Wen Jiabaos opening speech

Photo credit: World Economic Forum (www.weforum.org)/Adam Dean 4

My impression of Wen Jiabaos opening address was somewhat different from what I read in the subsequent media reports. Of course, he more or less had to say that China would come to the rescue of European countries in trouble but he used the expression of extending a helping hand, which sounded if not condescending then at least quite self-assured, and also emphasized that in return, he would hope to see Europe recognizing Chinas market economy status ahead of the planned 2015/6 date, suggesting that this would be a fine gesture: This is how a good friend would treat another good friend. Political reform was mentioned once, but as usual, without any specific references to what this might entail. More interestingly, Wen mentioned the need for dealing with monopolies, something most Chinese listeners would interpret as state monopolies, in order to create a more orderly and transparent investment climate. In his comments on China itself, he reiterated his long-standing themes of building a harmonious society and allowing all Chinese to enjoy the fruits of development. He talked about the need for

China to educate truly innovative people going from a large country in education to a strong country in education. Sustainable development and more inclusive social security systems were other themes. Perhaps the most impressive part was the Q&A session. Wen answered every question in a structured, logical and eloquent way. When asked how China could more specifically support developed countries in times of financial crisis, he put local problems in context by differentiating between the US, which needs to control debt, reduce deficits and foster economic development and growth; Europe, which has to control sovereign debt and prevent contagion; and developing countries, who are suffering from inflation and currency fluctuations due to the dollar. He expressed confidence in the US being able to overcome its problems, and suggested that Chinese investment in the real economy, in factories and companies rather than just treasury bonds, could be a strong support for economic growth, thus pushing a Chinese investment agenda in a persuasive and non-confrontational way. Read the full speech..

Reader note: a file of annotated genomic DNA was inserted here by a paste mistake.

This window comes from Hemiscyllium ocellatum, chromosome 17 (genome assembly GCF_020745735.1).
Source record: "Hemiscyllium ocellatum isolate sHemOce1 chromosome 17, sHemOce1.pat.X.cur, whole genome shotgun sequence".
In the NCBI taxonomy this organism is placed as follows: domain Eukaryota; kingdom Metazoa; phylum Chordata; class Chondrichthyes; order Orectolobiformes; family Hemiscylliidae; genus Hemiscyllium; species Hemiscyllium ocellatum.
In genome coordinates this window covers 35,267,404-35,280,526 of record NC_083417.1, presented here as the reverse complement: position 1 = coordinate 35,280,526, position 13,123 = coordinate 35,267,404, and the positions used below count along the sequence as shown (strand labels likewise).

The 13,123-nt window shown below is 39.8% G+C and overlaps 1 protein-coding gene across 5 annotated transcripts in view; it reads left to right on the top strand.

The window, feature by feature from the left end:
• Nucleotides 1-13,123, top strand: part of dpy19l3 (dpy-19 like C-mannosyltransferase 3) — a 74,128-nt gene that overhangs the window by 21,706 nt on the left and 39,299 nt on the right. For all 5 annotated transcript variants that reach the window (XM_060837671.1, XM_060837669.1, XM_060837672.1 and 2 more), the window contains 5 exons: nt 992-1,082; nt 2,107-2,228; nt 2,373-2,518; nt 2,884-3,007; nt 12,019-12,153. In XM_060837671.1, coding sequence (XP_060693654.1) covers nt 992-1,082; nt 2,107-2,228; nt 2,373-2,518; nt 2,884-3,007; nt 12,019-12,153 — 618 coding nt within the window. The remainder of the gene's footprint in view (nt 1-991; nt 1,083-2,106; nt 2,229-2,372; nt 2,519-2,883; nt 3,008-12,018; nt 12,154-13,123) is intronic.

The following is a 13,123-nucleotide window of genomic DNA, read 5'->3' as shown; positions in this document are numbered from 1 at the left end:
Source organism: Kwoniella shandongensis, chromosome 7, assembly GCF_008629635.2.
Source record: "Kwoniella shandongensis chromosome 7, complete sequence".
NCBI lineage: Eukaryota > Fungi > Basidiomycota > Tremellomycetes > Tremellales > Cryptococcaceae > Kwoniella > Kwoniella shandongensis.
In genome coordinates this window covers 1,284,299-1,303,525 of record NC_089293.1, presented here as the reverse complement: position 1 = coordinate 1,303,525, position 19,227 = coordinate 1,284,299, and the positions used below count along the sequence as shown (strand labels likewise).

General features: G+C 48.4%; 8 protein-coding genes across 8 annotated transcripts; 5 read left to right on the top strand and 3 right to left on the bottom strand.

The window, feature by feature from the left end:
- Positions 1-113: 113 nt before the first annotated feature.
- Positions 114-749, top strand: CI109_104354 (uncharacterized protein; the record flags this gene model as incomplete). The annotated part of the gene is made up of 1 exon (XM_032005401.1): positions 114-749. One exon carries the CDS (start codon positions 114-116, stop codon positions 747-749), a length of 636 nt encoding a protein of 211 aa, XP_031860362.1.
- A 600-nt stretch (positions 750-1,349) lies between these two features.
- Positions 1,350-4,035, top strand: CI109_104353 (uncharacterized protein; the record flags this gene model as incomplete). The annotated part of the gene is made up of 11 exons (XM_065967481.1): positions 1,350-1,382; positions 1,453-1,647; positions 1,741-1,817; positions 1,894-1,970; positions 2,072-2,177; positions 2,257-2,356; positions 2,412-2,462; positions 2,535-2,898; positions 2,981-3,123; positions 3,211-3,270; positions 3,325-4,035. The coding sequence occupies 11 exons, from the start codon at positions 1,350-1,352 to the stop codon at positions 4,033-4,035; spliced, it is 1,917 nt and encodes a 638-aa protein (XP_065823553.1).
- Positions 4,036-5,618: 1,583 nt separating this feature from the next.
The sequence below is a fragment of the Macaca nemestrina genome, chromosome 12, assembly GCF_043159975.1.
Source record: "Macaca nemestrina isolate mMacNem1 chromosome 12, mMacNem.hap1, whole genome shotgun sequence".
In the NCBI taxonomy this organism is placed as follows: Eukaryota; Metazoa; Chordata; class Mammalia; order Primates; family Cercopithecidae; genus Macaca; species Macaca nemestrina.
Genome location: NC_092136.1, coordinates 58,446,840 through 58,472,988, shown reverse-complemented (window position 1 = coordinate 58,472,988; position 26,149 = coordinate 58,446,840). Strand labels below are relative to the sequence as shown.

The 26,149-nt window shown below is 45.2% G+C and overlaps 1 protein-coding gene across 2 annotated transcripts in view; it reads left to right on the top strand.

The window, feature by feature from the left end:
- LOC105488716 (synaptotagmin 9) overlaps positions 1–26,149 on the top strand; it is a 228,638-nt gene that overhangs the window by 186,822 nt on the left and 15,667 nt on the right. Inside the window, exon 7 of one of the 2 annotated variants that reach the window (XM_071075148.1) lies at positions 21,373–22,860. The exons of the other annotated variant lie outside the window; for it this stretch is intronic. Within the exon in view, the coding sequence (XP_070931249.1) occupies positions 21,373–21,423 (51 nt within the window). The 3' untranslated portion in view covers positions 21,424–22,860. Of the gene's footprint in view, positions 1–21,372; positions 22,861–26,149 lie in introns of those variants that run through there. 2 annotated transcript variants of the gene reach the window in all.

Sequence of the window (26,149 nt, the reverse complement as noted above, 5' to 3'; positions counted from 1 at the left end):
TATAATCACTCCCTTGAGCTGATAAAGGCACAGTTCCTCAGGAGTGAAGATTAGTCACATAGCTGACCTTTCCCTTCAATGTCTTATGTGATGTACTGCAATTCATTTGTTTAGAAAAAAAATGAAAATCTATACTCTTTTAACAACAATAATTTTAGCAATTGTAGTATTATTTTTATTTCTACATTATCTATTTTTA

Idea labs
Perhaps some of the most interesting seminars at the Forum are the so-called idea labs where all participants are involved in interactive, small-group sessions and then share outcomes with the bigger seminar audience. In one such session, Professor Ian Bogost conducted a session on didactic computer games such as Fatworld which addresses obesity in kids, and training games where fast-food managers learn how to optimize their staff and material use through simulations based on real-life business processes and costs. Games can provide context which is difficult through traditional teaching, by directly and simultaneously highlighting how different factors in a simulation are linked to each other. Rather than studying abstract theory, participants develop a feel for how things work. The implications for a developing and human-resource-scarce market like China are obvious: one of the most challenging areas is how to train sales reps and promoters, often numbering in the thousands on this continent-sized market. In another idea lab, senior business leaders such as PepsiCo CMO Salman Amin and Best Buy VP Kuk Yi discussed the implications for companies of connected and aware consumers. Though the topics were familiar for me as a communications professional, the outcome added an international angle to my Chinese experience: highlighting the importance of transparency in the supply chain (its enough that a single guy with a webcam broadcasts abuses from a factory for any abuse to instantly escalate to a media crisis) as well as the importance of authenticity and leveling with consumers; there is nothing people hate as much online as being talked down to. Kuk Yi also emphasized how external transparency forces companies to take a harder look at internal and employee communications; this echoes my own experience, where internal stakeholders are often neglected during an external crisis, which leads to serious disruptions in productivity and can in turn influence the companys ability to deal with the external pressure. The consensus from business leaders was that this really is a new world of transparency, where honesty and proactivity are the only paths to competitive advantage.